Beyond Zero Tolerance and Forever Now: A New Genealogy for Anti-Capitalist Art

If any two exhibitions underline the attenuation of radical politics in contemporary visual art it is the Museum of Modern Art’s “Forever Now: Contemporary Painting in an Atemporal World” and MoMA’s PS1’s “Zero Tolerance.” The micro-aggressions against “good craft” in “Forever Now” hint, but only hint, that something is wrong in curator Laura Hoptmnan’s anti-teleological utopia. This is not Hoptman’s first anti-historical rodeo. Her fidelity to post-modern orthodoxy could be seen as early as the 1994 "Beyond Belief" survey of Central Eastern European art. Oddly enough, the assault on context is echoed in curator Klaus Biesenbach’s decision to exhibit almost everything in “Zero Tolerance,” a show that poses as the quintessential protest exhibition, as digital projection. By presenting ACT UP’s 1987 SILENCE=DEATH poster  as a projection instead of an actual print, Biesenbach removes both the auric (distancing) power of the original artifact while simultaneously decontextualizing it from the historic struggle from which it was born. In “Zero Tolerance” we walk through a morass of protest images bombarding us a white noise; a dungeon of eternal struggle. In “Forever Now” we navigate the echoes of gestural abstraction, but without the defiant assertion of individual subjectivity that situated the New York School against post-war American consumerism.

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Winning and Ruling: A Marxist Look at Game of Thrones

On April 12, 2015 the wildly popular Game of Thrones returned to HBO for a fifth season. No doubt, this season, like all the others, will break ratings records and encourage endless speculation and debate by fans. The television series, based on a projected seven novel series A Song of Ice and Fire by George R. R. Martin, has a devoted following among viewers who are willing to wade through intricate plots, an enormous cast of characters and a world as rich as our own. The series is set in a fantasy world resembling feudal Europe and on the surface feels like many other “sword and sandal” epics, such as Lord of the Rings. However, the series is more than beach side reading – drawing extensively on history, mythology and literature.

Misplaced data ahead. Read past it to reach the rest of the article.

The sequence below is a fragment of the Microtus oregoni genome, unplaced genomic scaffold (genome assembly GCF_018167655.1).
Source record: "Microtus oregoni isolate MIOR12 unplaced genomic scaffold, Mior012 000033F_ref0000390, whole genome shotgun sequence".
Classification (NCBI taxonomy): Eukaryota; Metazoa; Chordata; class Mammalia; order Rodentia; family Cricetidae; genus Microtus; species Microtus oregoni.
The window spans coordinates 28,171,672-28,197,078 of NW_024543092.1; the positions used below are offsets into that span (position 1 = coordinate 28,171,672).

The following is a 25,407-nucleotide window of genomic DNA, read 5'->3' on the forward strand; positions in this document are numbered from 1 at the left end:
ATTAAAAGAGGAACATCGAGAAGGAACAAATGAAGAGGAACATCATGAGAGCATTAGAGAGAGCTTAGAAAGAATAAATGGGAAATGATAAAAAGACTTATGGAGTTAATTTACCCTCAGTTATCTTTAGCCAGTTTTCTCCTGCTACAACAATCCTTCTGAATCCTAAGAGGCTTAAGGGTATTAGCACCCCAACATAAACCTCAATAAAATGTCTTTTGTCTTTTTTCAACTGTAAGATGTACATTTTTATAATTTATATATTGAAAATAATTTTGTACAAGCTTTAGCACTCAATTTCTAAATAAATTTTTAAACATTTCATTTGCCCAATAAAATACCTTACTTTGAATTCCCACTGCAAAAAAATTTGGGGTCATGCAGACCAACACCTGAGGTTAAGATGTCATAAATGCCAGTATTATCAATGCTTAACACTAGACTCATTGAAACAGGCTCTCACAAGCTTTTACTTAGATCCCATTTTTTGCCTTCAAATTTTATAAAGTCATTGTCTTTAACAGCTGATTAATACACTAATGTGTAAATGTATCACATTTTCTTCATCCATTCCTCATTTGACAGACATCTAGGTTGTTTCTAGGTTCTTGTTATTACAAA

Part of the appeal of Game of Thrones (especially for Marxists) is that, unlike Lord of the Rings, there are few clear cut heroes or villains; instead everyone is a shade of gray and presents a harsh view of the feudal world and its sharp class divisions, bourgeois revolutions from above, subordinate status of women, and brutal realpolitik. [1] 

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Selling the Farm: Textile Design in Early Soviet Society